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N3uron Node/ N3uron Redundancy

Redundancy Agent

Description

In this video of our N3uron Academy, we will take you through the necessary steps for configuring Redundancy Agent.

  • [02:23]  How Redundancy Works

  • [04:25]  Setting Up Redundancy

  • [03:50]  Redundancy Agent

  • [01:34]  Database Considerations

Transcription

[00:00] In this video, we are going to explain how to configure the Redundancy Agent. The Redundancy Agent module increases the reliability and availability of data sources by allowing redundant TCP connections to field devices, OPC UA Servers, Databases, N3uron Links, and virtually any system that provides a primary and backup connection via TCP protocol. Each redundant pair will appear seamlessly as a single connection point and N3uron will automatically switch to the backup connection in the event that the primary one is unavailable. Let’s see how Redundancy Agent works. In this example, we are going to connect N3uron to two redundant PLCs via Modbus. They have the same IP address but different ports.

[01:01] The first one uses port 502, whilst the second one uses port 503. In this particular case, both the Modbus Client and the Redundancy Agent are running on the same machine, which is why the Modbus client connection is pointing to the localhost. On the other hand, to prevent any collisions we will be using the port 1502, where the redundancy agent will be listening to incoming requests Next, we need to create a new instance of the Redundancy Agent module. To do this, go to Modules, under Config. In Model, click on New module and give it a name. In this example, we have called it Redundancy Agent. Once this is done, select the module type. In this case, we have to select Redundancy agent in the drop-down menu. Before continuing, save the current configuration.

[02:03] Once we have created the instance, let’s set up a new connection. Click on this button here, select new connection, and give it a name. Now let’s go over the configuration parameters. First, let’s configure the TCP port that the redundancy agent will listen to (in this case 1502). Then, we can also specify which network interfaces will be accepting connections (in this example let’s use the default value, “All interfaces”). In the primary connection, we should enter the information related to the primary device or server. In this case, we have entered 10.101.9.41 for the host field and 502 for the port. The auto-reconnect parameter is fine to leave with its default value, since we want the connection to return to the primary device, providing it is up and running after a disconnection. When disabled, the agent keeps the connection to the backup server and switches back to the primary one only when the backup server fails. Now, let’s configure the backup connection. We will also use the same IP 10.101.9.41, but this time the port will be 503.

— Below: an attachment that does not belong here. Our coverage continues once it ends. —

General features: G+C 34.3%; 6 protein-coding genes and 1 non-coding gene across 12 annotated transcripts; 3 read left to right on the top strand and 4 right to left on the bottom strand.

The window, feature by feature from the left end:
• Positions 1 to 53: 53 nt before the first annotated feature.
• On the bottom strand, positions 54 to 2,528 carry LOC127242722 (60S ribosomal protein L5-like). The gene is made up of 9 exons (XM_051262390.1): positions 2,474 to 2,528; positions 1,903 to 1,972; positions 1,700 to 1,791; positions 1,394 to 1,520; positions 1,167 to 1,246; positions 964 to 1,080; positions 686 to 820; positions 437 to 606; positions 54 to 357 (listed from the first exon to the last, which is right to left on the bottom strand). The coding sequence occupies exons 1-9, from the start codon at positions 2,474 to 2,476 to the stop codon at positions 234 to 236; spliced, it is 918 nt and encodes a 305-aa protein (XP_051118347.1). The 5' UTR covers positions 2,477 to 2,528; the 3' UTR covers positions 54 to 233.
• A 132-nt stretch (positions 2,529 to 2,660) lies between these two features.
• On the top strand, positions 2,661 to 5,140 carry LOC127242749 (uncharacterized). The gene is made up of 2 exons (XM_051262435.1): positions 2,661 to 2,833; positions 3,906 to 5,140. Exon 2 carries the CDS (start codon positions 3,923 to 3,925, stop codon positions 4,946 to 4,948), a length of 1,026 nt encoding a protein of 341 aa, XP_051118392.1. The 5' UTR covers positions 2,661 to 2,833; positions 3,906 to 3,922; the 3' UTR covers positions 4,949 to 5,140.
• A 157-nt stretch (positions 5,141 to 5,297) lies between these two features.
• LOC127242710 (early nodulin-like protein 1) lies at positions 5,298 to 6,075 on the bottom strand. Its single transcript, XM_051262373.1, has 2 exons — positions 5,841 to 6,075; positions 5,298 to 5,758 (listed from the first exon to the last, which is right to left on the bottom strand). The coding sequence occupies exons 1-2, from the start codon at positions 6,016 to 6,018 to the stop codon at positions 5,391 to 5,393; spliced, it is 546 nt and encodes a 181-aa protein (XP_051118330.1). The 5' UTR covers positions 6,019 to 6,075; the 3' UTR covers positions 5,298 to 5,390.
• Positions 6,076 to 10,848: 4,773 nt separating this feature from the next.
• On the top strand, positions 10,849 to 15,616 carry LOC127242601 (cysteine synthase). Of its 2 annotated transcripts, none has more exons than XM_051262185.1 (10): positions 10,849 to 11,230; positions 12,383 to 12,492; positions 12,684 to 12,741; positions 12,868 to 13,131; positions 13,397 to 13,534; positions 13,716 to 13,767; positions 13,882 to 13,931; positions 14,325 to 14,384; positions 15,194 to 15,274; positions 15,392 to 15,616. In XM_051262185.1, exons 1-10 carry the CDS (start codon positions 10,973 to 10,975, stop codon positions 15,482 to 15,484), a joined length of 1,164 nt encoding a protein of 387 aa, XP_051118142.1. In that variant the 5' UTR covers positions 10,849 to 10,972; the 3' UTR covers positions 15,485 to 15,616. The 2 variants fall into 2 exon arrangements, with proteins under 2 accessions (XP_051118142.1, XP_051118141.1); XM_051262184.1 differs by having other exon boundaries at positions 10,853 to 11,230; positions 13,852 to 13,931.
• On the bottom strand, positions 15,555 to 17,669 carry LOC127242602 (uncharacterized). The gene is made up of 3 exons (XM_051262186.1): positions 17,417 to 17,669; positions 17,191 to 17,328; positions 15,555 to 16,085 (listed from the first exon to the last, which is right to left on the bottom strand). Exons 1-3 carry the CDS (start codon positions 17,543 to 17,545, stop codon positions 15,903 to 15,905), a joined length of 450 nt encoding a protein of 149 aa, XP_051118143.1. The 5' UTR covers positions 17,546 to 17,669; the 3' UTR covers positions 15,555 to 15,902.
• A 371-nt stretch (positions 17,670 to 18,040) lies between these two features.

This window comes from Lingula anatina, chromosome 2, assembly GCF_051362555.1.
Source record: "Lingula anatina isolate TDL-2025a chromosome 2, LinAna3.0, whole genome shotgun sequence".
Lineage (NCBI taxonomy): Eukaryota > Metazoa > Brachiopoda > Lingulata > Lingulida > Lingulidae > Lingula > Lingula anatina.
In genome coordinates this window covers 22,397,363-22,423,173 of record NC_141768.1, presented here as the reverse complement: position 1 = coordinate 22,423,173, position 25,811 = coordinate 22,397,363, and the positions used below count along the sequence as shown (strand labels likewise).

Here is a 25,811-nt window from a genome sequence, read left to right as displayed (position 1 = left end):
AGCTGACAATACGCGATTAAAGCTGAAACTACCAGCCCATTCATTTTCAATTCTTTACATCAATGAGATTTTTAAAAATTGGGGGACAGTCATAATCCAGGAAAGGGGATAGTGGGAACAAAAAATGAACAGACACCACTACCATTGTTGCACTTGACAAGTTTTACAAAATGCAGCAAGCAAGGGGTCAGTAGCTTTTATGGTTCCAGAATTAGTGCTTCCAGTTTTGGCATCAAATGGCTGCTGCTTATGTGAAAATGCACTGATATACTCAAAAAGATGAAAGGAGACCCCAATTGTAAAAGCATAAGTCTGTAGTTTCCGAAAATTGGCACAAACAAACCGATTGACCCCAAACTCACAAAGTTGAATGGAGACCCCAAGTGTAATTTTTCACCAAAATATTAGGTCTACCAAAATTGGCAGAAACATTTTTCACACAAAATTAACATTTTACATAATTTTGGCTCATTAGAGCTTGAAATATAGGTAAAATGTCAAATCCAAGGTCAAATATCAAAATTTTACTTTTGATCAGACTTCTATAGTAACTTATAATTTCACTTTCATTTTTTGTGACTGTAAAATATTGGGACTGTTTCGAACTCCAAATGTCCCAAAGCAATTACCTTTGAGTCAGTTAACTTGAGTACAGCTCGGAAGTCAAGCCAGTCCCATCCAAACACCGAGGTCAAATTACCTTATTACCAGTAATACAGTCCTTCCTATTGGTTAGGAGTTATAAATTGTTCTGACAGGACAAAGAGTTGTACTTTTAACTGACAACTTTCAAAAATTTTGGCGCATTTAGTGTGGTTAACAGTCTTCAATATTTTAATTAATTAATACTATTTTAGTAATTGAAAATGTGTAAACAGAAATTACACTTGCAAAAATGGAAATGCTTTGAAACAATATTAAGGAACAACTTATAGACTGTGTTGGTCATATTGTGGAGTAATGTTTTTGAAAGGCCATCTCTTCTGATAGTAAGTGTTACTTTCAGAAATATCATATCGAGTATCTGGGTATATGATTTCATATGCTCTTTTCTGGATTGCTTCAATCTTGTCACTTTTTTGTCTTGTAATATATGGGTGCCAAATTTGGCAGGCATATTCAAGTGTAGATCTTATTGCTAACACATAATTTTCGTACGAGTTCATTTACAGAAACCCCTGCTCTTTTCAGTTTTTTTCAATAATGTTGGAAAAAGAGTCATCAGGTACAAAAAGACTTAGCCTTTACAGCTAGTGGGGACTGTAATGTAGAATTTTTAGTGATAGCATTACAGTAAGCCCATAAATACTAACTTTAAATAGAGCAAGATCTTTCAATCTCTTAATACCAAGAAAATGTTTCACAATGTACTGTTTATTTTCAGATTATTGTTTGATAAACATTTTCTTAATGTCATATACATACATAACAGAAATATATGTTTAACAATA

[03:10] Once we save the configuration, the redundancy agent starts. Now let’s take a look at the real-time display. Here, we can see the value of the Tags in real-time. Since the transition between connections is very fast, we won’t be able to see any changes here. Let’s open the log to see what happens. Here we can see how the redundancy agent switches to the backup PLC when the primary connection fails and then switches back to the primary connection when the primary PLC is back again.